Hospitality Strike Votes Could Increase with Arrival of High-Tech Hotels, Minimum Wage Increases

ASAE in 2018

Strike votes by hospitality workers in Las Vegas and, now, Chicago could be harbingers of more labor actions in response to loss of job security caused by automation, according to labor experts.

An August 31 Deadline

The most recent threat, by Unite Here Local 1 in Chicago, could impact 30 hotels. The union’s members voted August 15 to walk off the job at month’s end if a new contract deal isn’t reached. Negotiating points include pay, pension reform, year-round health insurance, staffing levels and job security.

A Hilton Hotels & Resorts spokesperson responded to the vote by clarifying that no strike or picketing is currently happening and noting it is unclear whether such activity might occur. “Although employees in the city did vote to authorize a strike, this is a common tactic in the course of contract negotiations and does not mean that employees will actually strike,” the spokesperson noted. She went on to say, “If they do, however, we have contingency plans in place to ensure that any strike would have minimal impact on hotel operations.”

In May, culinary and bartenders’ unions for casinos in Las Vegas voted to strike over similar issues, but reached agreements with MGM Resorts International and Caesars Entertainment hours before their previous contracts expired.

Security Issues

The Las Vegas call for a strike was an indicator, according to Randy Pullen, CEO of hospitality human resources consulting company Wagewatch. Labor in the desert city is more powerful than elsewhere in the country, and unions are trying to protect members from trends that have been building over the last few years—including job security and worker safety.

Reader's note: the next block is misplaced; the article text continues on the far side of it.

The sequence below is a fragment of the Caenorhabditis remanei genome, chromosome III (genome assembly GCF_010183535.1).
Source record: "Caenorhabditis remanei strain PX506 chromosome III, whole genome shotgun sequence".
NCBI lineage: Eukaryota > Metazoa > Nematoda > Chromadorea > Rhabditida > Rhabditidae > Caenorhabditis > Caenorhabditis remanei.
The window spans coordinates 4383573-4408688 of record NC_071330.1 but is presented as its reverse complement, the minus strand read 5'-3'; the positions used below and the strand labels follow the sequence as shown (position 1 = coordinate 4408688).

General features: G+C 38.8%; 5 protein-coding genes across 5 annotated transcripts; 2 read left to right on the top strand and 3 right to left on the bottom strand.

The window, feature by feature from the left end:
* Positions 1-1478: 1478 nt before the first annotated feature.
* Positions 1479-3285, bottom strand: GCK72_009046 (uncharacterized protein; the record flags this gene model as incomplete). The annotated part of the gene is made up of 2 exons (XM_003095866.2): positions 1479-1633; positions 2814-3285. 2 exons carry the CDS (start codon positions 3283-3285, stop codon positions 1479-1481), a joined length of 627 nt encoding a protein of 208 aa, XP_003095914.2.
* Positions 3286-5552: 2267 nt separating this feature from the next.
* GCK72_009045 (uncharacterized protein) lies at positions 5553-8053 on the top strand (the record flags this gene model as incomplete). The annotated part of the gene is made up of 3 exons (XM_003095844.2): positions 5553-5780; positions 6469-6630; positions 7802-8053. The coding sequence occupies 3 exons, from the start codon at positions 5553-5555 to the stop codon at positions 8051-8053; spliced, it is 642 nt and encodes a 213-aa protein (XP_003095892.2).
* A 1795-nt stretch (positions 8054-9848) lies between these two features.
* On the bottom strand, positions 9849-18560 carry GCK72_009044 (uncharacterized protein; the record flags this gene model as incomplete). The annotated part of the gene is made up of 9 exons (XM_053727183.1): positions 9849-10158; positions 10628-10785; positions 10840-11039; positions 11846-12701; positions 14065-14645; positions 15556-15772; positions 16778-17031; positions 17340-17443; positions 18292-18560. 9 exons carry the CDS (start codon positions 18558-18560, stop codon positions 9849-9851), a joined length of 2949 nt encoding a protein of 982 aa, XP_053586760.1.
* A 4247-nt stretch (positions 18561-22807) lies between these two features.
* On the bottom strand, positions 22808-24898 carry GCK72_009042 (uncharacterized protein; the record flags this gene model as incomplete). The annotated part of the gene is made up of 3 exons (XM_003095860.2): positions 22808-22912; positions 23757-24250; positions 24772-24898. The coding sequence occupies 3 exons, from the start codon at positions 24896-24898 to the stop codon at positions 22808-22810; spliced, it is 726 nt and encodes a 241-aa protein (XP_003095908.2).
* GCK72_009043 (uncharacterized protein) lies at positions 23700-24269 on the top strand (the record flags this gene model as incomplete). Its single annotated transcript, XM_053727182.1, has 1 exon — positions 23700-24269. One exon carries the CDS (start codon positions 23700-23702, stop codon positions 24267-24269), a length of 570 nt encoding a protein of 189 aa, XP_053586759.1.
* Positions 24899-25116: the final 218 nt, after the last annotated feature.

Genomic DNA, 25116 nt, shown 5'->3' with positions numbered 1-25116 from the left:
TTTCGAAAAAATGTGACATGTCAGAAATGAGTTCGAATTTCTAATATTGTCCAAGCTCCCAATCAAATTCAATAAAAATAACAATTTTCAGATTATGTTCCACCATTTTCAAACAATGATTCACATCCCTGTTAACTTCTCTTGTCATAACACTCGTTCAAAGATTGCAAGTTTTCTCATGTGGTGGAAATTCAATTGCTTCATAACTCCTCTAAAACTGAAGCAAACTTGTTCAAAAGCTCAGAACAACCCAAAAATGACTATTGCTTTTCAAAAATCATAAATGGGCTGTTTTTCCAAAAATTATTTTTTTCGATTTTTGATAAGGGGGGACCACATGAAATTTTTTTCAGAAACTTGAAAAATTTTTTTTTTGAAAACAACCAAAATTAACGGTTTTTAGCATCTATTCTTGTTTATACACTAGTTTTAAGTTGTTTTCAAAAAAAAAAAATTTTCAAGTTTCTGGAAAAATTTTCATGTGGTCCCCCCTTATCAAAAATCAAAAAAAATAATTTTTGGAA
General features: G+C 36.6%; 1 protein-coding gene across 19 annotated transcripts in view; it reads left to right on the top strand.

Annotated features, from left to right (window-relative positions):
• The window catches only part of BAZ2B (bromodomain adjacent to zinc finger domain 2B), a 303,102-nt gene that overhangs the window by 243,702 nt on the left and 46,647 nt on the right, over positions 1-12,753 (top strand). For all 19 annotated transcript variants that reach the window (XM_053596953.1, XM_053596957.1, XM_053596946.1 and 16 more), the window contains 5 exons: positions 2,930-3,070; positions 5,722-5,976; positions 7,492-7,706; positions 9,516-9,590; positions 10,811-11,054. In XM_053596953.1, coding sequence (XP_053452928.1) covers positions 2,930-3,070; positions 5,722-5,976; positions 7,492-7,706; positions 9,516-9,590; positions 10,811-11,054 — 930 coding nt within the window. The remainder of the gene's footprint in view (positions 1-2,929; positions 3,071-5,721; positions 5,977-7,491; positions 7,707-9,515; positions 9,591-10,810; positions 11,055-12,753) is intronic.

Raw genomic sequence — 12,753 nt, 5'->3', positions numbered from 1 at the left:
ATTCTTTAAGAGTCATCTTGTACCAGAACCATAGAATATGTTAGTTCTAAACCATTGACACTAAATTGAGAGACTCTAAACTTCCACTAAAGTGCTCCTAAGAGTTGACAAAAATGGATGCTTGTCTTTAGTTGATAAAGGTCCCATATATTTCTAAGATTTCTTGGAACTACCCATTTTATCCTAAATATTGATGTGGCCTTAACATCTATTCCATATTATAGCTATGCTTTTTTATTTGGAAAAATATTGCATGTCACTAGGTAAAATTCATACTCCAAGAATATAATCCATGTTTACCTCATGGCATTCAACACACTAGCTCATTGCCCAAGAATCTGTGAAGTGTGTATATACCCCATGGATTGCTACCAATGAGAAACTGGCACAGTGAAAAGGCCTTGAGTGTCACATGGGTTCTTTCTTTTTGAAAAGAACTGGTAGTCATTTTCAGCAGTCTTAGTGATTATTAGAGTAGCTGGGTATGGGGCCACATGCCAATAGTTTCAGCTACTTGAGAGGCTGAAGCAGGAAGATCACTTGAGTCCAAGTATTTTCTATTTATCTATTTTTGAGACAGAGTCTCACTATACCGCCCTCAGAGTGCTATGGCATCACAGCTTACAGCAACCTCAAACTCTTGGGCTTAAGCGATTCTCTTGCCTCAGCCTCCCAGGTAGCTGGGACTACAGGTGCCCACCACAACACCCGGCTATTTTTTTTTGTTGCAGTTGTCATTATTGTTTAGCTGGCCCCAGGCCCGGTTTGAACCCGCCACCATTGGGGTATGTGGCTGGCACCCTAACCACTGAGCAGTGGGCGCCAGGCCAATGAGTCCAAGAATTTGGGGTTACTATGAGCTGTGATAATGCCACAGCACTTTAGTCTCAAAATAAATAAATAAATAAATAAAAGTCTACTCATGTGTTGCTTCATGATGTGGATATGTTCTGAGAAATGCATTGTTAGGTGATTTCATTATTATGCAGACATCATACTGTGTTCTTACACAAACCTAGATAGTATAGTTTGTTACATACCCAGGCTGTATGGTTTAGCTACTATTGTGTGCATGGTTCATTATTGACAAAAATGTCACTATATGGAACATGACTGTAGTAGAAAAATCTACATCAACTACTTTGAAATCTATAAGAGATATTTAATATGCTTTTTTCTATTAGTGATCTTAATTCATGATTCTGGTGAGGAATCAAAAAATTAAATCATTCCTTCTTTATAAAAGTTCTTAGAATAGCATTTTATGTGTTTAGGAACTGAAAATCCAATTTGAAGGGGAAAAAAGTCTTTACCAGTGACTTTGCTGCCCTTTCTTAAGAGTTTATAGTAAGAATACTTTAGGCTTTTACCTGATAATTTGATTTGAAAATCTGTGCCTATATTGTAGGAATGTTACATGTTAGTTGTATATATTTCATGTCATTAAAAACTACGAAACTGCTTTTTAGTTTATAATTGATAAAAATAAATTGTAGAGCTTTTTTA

“There is a lot of concern about automation of jobs,” Pullen said. Reservations and back-of-the-house have already largely been replaced by web-based solutions. Now, arriving guests are checking in at kiosks or with their phones and bypassing the front desk. He saw housekeeping as the next target for hotel automation. “Some studies show that as many as half of hospitality jobs may be lost. I think it will be closer to 30 percent,” he said.

Reduced staffing also raises safety concerns, as lobbies are manned by a single employee and there is less supervision of comings and goings in guest rooms. The #MeToo movement has also brought forth fears from housekeepers of sexual harassment from guests. And if housekeepers must manage twice as many rooms, that could pose logistical challenges even with the aid of automated equipment—how do they manage a cart with supplies for 24 rooms?

Salary Trends

Minimum wage increases across the country are already putting pressure on hotel companies. Labor is one of their largest budget categories, at about 38 percent of expenses. While hotel revenues are increasing, profits are not going up as quickly as expected. The industry as a whole saw 4 percent increases in wages last year, according to Pullen.

Pullen sees wages and job security as competing priorities for labor. “The problem is that the demand for higher wages is driving the push to automate faster,” he said.

Pullen echoed Nobel Prize-winning economist Paul Krugman in pointing out that the steel industry proved that the advance of technology cannot be stopped by any union. He theorized that states could pass legislation making the replacing of a person with a robot illegal. “I don’t think that will go very far, if only because millennials already expect to be able to do everything on their phone,” he said.

Pullen also sees courts and regulatory agencies, such as the National Labor Relations Board, as getting more conservative.

One upside, according to Pullen, is that the hospitality industry as a whole has been strong over the last few years and is projected to add almost 2 percent to inventory in the coming year. That could be an outlet for employment no longer available at existing hotels.

Pullen does not view consolidation in the industry as harmful to rank-and-file employees—just as many hotels need to be staffed. However, it could reduce the number of executives needed at the corporate level.

“There is not a CEO union to protect them,” he said with intended irony.

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